Cancer immunotherapy has been a success in certain cancer types, such as melanoma and non–small cell lung cancer, but has so far proven ineffective against the malignant brain tumor, glioblastoma (GBM). Glycosaminoglycan hyaluronan present in tumor extracellular matrix promotes malignant phenotypes of GBM, but how hyaluronan impacts GBM immunotherapy is unknown. Our studies are the first to show that immune modulatory ICOVIR17 has a dual role of mediating degradation of hyaluronan within GBM and subsequently modifying the immune landscape of the TME, and propose a mechanistic combination immunotherapy with immune checkpoint blockade that remodels both innate and adaptive immune cells. We anticipate that our findings will have a major contribution toward developing novel immune-based therapies for patients with GBM and could define a new treatment paradigm for other solid tumors.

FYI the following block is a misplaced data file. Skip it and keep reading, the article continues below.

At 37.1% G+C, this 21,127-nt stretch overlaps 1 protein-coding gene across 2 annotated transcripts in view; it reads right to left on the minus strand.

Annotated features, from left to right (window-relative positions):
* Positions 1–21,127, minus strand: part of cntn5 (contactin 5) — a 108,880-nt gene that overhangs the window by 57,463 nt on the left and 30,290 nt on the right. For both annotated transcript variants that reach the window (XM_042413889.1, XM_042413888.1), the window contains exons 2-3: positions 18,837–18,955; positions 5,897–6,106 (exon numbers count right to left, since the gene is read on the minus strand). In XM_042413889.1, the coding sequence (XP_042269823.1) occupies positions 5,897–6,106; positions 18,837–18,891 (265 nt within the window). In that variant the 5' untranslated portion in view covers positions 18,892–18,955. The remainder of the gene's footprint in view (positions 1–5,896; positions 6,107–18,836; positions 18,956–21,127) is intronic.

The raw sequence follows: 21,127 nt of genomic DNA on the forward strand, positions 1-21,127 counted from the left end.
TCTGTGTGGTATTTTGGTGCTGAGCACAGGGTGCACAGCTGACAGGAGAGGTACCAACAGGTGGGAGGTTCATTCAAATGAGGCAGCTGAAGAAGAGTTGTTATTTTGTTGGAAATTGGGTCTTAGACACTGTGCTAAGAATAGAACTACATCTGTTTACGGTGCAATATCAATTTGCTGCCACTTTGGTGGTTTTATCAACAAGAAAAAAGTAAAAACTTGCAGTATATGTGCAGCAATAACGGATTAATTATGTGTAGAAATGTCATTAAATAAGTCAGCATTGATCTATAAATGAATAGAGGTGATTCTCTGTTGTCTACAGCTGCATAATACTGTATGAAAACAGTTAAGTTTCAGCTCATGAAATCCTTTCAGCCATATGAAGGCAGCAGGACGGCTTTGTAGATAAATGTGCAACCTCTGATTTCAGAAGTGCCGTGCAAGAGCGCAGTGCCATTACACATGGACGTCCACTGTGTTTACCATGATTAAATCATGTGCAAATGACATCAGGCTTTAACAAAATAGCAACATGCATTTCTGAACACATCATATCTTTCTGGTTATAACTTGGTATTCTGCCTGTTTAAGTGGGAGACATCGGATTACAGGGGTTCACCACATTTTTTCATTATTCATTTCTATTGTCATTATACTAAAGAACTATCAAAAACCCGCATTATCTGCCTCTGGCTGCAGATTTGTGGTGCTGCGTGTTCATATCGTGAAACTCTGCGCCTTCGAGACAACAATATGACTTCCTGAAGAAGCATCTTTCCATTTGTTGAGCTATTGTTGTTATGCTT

Cancer is increasingly being viewed as an ecosystem, in which neoplastic cells, a variety of nonneoplastic cells, and extracellular matrix (ECM) interact with each other to sustain and promote tumor growth (1, 2). Glioblastoma (GBM), the most malignant primary brain tumor in adults, represents one of the cancers in which complex cross-talk between both cellular and noncellular components in the tumor microenvironment (TME) plays a major role in shaping the treatment refractory nature of the tumors. Tumor-associated macrophages (TAM) dominate the immune cells that infiltrate GBM, and contribute to the characteristic tumor supportive, immunosuppressive TME of GBM that is largely depleted of functional effector T cells (3–5). Lack of durable efficacy of the current multimodal standard of care for GBM, that is, surgical resection followed by irradiation and chemotherapy (6), could be due, in part, to its inability to interfere with key interactions that occur in the GBM TME to resist therapy and sustain tumor progression.